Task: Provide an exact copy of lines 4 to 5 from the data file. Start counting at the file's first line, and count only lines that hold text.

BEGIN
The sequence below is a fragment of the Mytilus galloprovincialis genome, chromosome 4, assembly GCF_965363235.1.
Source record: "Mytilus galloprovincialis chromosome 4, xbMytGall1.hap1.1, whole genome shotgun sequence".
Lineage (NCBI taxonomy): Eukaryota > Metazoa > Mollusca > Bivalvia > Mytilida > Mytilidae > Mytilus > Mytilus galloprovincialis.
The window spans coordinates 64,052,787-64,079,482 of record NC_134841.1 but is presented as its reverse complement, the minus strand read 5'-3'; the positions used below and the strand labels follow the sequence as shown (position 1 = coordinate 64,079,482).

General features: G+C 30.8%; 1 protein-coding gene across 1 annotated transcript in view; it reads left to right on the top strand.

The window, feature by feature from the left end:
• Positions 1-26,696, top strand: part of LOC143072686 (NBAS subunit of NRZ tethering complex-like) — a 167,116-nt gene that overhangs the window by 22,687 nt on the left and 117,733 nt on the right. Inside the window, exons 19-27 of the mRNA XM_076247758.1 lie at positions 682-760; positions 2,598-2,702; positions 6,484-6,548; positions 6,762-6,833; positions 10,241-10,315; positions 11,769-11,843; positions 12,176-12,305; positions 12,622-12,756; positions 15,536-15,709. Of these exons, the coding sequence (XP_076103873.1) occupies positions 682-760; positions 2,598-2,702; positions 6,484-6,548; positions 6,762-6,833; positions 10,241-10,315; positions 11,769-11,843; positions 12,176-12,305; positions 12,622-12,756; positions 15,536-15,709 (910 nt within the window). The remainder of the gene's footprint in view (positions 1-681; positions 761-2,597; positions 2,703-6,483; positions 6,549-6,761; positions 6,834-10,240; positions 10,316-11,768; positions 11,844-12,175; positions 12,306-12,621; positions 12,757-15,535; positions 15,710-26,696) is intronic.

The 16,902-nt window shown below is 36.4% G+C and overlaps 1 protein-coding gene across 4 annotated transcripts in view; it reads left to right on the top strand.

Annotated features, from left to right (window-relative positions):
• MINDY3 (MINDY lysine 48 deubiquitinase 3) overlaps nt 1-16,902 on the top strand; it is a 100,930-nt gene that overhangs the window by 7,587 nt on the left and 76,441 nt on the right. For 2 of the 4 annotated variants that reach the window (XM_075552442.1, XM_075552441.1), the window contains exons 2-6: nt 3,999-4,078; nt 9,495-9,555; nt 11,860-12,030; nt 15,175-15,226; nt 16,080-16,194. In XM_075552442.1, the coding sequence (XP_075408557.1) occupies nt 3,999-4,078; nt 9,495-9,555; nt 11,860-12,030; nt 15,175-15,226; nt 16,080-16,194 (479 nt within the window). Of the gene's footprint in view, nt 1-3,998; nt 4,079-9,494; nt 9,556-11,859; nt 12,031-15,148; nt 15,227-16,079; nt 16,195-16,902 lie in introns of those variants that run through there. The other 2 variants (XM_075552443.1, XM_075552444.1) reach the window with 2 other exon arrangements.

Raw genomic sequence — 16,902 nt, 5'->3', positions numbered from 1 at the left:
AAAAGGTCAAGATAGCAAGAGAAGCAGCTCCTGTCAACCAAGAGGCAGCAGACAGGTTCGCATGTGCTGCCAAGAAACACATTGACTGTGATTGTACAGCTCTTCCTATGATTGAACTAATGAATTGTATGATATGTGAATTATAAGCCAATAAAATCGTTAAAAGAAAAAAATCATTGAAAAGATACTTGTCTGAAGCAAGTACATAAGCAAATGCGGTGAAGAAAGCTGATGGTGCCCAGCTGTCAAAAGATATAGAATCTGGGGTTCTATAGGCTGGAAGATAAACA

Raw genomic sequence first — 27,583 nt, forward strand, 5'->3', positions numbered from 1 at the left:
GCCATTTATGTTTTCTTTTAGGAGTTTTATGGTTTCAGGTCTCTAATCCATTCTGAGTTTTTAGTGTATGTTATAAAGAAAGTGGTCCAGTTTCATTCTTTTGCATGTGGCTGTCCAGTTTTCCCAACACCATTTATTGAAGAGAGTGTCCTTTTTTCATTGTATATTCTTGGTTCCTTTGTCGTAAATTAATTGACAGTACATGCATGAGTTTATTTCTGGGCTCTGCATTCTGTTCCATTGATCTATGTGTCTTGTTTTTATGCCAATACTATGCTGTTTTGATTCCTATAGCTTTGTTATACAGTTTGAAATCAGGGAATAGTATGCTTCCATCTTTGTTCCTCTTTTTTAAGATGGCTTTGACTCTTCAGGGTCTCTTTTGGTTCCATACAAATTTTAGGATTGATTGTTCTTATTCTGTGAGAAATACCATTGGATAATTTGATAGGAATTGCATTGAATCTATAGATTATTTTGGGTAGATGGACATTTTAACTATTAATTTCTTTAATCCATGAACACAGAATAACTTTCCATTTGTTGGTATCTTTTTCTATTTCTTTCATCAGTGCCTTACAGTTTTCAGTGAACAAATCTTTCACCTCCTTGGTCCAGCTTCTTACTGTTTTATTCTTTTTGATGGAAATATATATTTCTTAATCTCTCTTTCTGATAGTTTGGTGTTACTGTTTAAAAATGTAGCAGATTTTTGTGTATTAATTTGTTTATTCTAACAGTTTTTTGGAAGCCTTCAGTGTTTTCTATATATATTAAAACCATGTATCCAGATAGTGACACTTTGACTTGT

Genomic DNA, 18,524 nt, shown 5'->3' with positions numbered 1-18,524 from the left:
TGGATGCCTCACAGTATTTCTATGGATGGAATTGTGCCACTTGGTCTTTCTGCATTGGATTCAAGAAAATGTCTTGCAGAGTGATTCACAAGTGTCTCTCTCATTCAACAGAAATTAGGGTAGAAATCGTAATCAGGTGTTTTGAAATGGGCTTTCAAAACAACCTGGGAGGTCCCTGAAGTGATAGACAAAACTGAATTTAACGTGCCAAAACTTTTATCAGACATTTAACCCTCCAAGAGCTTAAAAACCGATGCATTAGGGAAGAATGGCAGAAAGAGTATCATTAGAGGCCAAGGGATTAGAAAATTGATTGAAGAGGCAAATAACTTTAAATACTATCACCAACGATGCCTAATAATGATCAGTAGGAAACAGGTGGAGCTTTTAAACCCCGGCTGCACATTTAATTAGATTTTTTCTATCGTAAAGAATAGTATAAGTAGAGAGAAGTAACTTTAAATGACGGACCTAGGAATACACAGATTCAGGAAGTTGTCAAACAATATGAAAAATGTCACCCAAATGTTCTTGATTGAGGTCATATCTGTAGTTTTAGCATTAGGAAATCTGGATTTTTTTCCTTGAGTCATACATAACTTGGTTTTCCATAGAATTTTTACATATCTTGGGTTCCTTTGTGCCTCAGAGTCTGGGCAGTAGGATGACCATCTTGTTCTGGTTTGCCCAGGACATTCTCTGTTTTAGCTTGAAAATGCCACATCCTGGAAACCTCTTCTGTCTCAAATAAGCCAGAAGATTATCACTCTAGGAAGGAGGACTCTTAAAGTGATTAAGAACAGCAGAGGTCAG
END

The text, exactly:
The window spans coordinates 64,052,787-64,079,482 of record NC_134841.1 but is presented as its reverse complement, the minus strand read 5'-3'; the positions used below and the strand labels follow the sequence as shown (position 1 = coordinate 64,079,482).

General features: G+C 30.8%; 1 protein-coding gene across 1 annotated transcript in view; it reads left to right on the top strand.